Stan’s No Tubes showed up to Press Camp with two new sets of carbon wheels, but the material of the rim is only part of the story. The key to the new hoops was the ability to to build them off of their all new line of hubs. For years, Stan’s engineers have been making their own changes to existing hub designs, but as Director of Sales and Engineering Mike Bush put it – only a ground up hub design would be able to accomplish all of their design goals.
So that’s exactly what they did. In the making for over two and a half years, the Neo and Neo Ultimate line represents a complete reboot of Stan’s hubs. Only available in complete wheels (for now), the Neo hubs are the perfect anchor for the new Avion and Bravo carbon wheels…
Starting with billets of forged aluminum, the new hub shells are 100% CNC machined using a new process for increased precision. Stan’s tells us the move to a 5 axis CNC machine means that they no longer have to reposition the work to machine the two sides of the hubs which guarantees a perfectly concentric bore though the center of the hub. It also gives them increased control over intricate machining passes which enables more material to be removed than before.
The complete redesign of the hub includes things like new bearings that are 4mm larger in diameter and 2mm wider for increased durability. The new axle is first swaged then CNC machined and finally finished with a centerless round grinding process that ensures a perfect fit of the axle within the bearing.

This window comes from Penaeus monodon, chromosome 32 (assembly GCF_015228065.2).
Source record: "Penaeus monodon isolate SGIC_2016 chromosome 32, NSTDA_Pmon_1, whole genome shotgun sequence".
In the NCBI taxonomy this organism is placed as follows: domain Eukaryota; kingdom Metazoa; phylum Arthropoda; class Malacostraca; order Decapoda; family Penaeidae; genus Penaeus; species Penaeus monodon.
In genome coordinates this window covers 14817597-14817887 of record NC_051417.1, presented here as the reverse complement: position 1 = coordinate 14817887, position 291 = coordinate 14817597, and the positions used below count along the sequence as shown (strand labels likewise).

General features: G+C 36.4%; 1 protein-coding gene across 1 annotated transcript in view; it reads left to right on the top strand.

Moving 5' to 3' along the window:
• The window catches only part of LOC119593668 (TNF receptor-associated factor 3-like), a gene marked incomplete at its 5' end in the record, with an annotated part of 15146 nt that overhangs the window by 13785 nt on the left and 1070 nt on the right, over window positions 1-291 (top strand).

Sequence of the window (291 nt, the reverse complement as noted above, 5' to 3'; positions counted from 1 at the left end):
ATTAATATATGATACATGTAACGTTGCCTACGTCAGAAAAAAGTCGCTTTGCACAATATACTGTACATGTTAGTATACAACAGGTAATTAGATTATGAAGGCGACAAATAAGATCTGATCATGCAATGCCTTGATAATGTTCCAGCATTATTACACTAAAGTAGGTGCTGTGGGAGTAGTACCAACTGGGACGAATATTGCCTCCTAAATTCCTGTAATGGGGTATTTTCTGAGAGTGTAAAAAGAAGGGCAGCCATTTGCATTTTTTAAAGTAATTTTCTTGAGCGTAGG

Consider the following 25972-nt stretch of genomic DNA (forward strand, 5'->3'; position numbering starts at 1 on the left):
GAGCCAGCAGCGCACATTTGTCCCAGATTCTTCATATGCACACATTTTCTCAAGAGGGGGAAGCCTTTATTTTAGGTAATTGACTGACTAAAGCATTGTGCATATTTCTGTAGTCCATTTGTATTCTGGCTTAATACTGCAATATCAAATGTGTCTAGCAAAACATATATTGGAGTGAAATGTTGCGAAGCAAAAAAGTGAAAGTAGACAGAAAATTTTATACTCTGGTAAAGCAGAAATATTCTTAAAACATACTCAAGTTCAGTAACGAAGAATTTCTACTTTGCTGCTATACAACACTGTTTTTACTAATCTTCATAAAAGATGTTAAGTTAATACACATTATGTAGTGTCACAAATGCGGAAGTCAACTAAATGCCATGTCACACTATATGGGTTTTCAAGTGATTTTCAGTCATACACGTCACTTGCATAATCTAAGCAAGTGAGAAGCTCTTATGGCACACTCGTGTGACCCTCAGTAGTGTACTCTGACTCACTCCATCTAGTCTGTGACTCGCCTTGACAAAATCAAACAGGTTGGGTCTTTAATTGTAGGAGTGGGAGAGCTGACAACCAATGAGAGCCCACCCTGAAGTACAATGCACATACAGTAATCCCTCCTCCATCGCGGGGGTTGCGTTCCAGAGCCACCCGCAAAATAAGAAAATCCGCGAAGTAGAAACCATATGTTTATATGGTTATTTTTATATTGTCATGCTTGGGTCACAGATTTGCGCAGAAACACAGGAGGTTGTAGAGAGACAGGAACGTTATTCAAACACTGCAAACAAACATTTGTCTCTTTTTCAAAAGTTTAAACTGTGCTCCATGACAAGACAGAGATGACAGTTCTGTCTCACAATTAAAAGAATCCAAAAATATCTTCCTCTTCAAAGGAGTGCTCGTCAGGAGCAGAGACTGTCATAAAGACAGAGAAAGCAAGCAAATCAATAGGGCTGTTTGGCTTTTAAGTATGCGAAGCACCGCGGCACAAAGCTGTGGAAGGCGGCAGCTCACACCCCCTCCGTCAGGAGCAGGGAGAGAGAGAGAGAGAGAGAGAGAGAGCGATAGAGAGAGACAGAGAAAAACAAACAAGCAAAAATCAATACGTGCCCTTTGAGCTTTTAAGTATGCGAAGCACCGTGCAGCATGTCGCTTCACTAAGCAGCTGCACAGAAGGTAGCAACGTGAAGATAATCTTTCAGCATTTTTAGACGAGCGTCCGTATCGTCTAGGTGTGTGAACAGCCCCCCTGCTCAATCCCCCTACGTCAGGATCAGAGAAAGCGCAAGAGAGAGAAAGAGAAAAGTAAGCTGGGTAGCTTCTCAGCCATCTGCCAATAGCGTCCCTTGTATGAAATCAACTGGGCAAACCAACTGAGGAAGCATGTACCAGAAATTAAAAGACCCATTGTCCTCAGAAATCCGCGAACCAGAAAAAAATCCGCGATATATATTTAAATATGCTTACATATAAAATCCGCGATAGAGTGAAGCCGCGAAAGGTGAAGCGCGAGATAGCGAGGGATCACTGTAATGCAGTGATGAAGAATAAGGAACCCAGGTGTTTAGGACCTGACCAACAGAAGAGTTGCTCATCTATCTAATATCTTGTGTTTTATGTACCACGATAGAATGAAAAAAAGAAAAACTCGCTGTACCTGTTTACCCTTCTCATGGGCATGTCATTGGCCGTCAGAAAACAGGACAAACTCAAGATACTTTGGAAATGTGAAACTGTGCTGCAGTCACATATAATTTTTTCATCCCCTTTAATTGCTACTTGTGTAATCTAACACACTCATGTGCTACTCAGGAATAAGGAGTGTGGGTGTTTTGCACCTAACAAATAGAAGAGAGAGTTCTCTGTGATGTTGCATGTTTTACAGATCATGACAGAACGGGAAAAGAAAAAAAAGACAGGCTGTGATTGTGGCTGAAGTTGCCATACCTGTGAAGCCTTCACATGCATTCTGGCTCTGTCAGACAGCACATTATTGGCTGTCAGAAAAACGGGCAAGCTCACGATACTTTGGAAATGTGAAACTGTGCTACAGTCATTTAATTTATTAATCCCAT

The shoulderless design of the axle still allows for tool free disassembly, but the new Seal Lock technology means the end caps should stay in place. Rather than using a round o-ring like the previous hubs, the Seal Lock hubs use a U-Cup seal that not only makes the cap stay in place, but also results in less friction for a smoother spinning hub.
Another big change to the hubs is the new free hub body with the Neo running a 4 pawl system and the Neo Ultimate running 6. Engaging on a 36t tool hardened steel ratchet ring, the Neo free hub’s paws engage simultaneously for 10º engagement. The 6 pawl free hub engages in sets of three for 5º of engagement.
Both free hub bodies place the bearing out as far as possible and use a plastic clip to keep all of the pawls and springs in place. Machined to have better precision for the pawl pockets, free hubs will be offered in Shimano, SRAM XD, and Campy. Finally, a new comolded seal keeps the inside of the hub shell clean and the only part that would be possible to lose (the free hub spacer) has been anodized red for easy visibility.